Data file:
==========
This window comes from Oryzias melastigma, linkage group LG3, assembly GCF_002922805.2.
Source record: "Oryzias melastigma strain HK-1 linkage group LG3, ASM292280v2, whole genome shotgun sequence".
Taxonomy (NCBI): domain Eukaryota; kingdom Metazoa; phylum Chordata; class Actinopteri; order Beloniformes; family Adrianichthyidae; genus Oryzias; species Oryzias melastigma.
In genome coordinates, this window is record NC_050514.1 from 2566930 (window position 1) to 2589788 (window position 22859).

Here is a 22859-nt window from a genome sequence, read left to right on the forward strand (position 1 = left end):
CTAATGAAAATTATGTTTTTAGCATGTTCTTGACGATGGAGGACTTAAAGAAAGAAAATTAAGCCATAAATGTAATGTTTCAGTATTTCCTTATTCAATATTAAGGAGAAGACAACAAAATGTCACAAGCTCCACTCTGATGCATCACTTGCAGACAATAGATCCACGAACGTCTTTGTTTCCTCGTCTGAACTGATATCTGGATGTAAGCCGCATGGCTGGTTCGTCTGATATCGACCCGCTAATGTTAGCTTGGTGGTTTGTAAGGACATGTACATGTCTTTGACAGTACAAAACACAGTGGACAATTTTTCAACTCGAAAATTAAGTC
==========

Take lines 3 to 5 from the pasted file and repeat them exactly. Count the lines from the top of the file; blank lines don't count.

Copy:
Taxonomy (NCBI): domain Eukaryota; kingdom Metazoa; phylum Chordata; class Actinopteri; order Beloniformes; family Adrianichthyidae; genus Oryzias; species Oryzias melastigma.
In genome coordinates, this window is record NC_050514.1 from 2566930 (window position 1) to 2589788 (window position 22859).

Here is a 22859-nt window from a genome sequence, read left to right on the forward strand (position 1 = left end):